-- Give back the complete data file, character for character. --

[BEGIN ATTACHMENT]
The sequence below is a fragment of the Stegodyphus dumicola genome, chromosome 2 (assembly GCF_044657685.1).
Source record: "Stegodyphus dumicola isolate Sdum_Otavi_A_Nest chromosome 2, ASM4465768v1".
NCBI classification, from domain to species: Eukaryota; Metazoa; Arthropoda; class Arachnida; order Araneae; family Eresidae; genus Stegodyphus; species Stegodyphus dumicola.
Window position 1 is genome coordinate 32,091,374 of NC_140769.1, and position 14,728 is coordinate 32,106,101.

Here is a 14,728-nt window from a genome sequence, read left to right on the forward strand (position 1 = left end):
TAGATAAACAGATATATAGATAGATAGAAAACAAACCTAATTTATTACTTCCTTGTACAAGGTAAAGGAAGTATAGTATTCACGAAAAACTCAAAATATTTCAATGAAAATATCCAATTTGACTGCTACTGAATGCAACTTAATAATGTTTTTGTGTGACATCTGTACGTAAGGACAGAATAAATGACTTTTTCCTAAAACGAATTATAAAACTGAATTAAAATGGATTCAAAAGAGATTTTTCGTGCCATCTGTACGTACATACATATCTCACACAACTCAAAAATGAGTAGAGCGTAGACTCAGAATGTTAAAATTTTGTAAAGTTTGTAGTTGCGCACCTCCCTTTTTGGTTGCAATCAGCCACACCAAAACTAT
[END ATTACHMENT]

The sequence below is a fragment of the Stegodyphus dumicola genome, chromosome 2 (assembly GCF_044657685.1).
Source record: "Stegodyphus dumicola isolate Sdum_Otavi_A_Nest chromosome 2, ASM4465768v1".
NCBI classification, from domain to species: Eukaryota; Metazoa; Arthropoda; class Arachnida; order Araneae; family Eresidae; genus Stegodyphus; species Stegodyphus dumicola.
Window position 1 is genome coordinate 32,091,374 of NC_140769.1, and position 14,728 is coordinate 32,106,101.

Here is a 14,728-nt window from a genome sequence, read left to right on the forward strand (position 1 = left end):
TAGATAAACAGATATATAGATAGATAGAAAACAAACCTAATTTATTACTTCCTTGTACAAGGTAAAGGAAGTATAGTATTCACGAAAAACTCAAAATATTTCAATGAAAATATCCAATTTGACTGCTACTGAATGCAACTTAATAATGTTTTTGTGTGACATCTGTACGTAAGGACAGAATAAATGACTTTTTCCTAAAACGAATTATAAAACTGAATTAAAATGGATTCAAAAGAGATTTTTCGTGCCATCTGTACGTACATACATATCTCACACAACTCAAAAATGAGTAGAGCGTAGACTCAGAATGTTAAAATTTTGTAAAGTTTGTAGTTGCGCACCTCCCTTTTTGGTTGCAATCAGCCACACCAAAACTAT